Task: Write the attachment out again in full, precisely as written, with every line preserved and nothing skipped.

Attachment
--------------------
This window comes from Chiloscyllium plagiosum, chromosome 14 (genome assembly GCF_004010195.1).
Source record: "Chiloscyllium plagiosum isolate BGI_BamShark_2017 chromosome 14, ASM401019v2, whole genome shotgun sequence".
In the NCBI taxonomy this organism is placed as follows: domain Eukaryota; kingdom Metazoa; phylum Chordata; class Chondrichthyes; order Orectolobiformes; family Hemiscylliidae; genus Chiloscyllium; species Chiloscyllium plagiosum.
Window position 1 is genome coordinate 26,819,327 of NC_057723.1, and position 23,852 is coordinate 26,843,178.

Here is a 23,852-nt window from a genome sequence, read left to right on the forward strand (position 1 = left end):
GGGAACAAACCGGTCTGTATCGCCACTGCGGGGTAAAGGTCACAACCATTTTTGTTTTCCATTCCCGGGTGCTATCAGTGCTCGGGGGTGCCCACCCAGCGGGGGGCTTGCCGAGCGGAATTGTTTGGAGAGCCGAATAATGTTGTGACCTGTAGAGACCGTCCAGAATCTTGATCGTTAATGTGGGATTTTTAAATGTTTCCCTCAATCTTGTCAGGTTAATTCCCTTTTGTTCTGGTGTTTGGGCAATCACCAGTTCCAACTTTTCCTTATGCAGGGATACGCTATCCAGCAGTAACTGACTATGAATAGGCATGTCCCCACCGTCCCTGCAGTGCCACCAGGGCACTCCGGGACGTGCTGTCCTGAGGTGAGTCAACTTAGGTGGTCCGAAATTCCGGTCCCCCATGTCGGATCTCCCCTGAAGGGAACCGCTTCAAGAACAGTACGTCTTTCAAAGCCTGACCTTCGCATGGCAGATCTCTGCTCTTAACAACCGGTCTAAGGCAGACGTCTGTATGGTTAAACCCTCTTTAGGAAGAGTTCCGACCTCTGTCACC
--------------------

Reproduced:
This window comes from Chiloscyllium plagiosum, chromosome 14 (genome assembly GCF_004010195.1).
Source record: "Chiloscyllium plagiosum isolate BGI_BamShark_2017 chromosome 14, ASM401019v2, whole genome shotgun sequence".
In the NCBI taxonomy this organism is placed as follows: domain Eukaryota; kingdom Metazoa; phylum Chordata; class Chondrichthyes; order Orectolobiformes; family Hemiscylliidae; genus Chiloscyllium; species Chiloscyllium plagiosum.
Window position 1 is genome coordinate 26,819,327 of NC_057723.1, and position 23,852 is coordinate 26,843,178.

Here is a 23,852-nt window from a genome sequence, read left to right on the forward strand (position 1 = left end):
GGGAACAAACCGGTCTGTATCGCCACTGCGGGGTAAAGGTCACAACCATTTTTGTTTTCCATTCCCGGGTGCTATCAGTGCTCGGGGGTGCCCACCCAGCGGGGGGCTTGCCGAGCGGAATTGTTTGGAGAGCCGAATAATGTTGTGACCTGTAGAGACCGTCCAGAATCTTGATCGTTAATGTGGGATTTTTAAATGTTTCCCTCAATCTTGTCAGGTTAATTCCCTTTTGTTCTGGTGTTTGGGCAATCACCAGTTCCAACTTTTCCTTATGCAGGGATACGCTATCCAGCAGTAACTGACTATGAATAGGCATGTCCCCACCGTCCCTGCAGTGCCACCAGGGCACTCCGGGACGTGCTGTCCTGAGGTGAGTCAACTTAGGTGGTCCGAAATTCCGGTCCCCCATGTCGGATCTCCCCTGAAGGGAACCGCTTCAAGAACAGTACGTCTTTCAAAGCCTGACCTTCGCATGGCAGATCTCTGCTCTTAACAACCGGTCTAAGGCAGACGTCTGTATGGTTAAACCCTCTTTAGGAAGAGTTCCGACCTCTGTCACC